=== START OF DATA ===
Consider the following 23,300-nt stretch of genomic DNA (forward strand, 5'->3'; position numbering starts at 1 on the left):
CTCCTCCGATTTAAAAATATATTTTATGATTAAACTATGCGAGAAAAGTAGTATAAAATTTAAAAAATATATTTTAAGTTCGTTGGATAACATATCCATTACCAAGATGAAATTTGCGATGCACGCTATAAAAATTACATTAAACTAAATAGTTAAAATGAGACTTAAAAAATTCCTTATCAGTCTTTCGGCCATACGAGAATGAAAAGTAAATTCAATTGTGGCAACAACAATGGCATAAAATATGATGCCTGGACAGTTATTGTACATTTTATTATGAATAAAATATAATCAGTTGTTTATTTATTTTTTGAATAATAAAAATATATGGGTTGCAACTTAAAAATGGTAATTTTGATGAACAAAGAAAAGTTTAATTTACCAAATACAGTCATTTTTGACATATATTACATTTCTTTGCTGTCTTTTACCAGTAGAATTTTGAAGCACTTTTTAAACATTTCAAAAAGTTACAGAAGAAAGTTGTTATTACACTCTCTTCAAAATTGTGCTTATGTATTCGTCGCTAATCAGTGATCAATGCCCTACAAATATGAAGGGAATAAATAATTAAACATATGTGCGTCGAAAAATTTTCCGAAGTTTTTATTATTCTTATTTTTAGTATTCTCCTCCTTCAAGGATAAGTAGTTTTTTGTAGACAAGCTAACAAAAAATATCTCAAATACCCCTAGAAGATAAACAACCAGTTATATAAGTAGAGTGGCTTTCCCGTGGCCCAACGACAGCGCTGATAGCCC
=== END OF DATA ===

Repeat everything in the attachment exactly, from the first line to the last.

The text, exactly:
Consider the following 23,300-nt stretch of genomic DNA (forward strand, 5'->3'; position numbering starts at 1 on the left):
CTCCTCCGATTTAAAAATATATTTTATGATTAAACTATGCGAGAAAAGTAGTATAAAATTTAAAAAATATATTTTAAGTTCGTTGGATAACATATCCATTACCAAGATGAAATTTGCGATGCACGCTATAAAAATTACATTAAACTAAATAGTTAAAATGAGACTTAAAAAATTCCTTATCAGTCTTTCGGCCATACGAGAATGAAAAGTAAATTCAATTGTGGCAACAACAATGGCATAAAATATGATGCCTGGACAGTTATTGTACATTTTATTATGAATAAAATATAATCAGTTGTTTATTTATTTTTTGAATAATAAAAATATATGGGTTGCAACTTAAAAATGGTAATTTTGATGAACAAAGAAAAGTTTAATTTACCAAATACAGTCATTTTTGACATATATTACATTTCTTTGCTGTCTTTTACCAGTAGAATTTTGAAGCACTTTTTAAACATTTCAAAAAGTTACAGAAGAAAGTTGTTATTACACTCTCTTCAAAATTGTGCTTATGTATTCGTCGCTAATCAGTGATCAATGCCCTACAAATATGAAGGGAATAAATAATTAAACATATGTGCGTCGAAAAATTTTCCGAAGTTTTTATTATTCTTATTTTTAGTATTCTCCTCCTTCAAGGATAAGTAGTTTTTTGTAGACAAGCTAACAAAAAATATCTCAAATACCCCTAGAAGATAAACAACCAGTTATATAAGTAGAGTGGCTTTCCCGTGGCCCAACGACAGCGCTGATAGCCC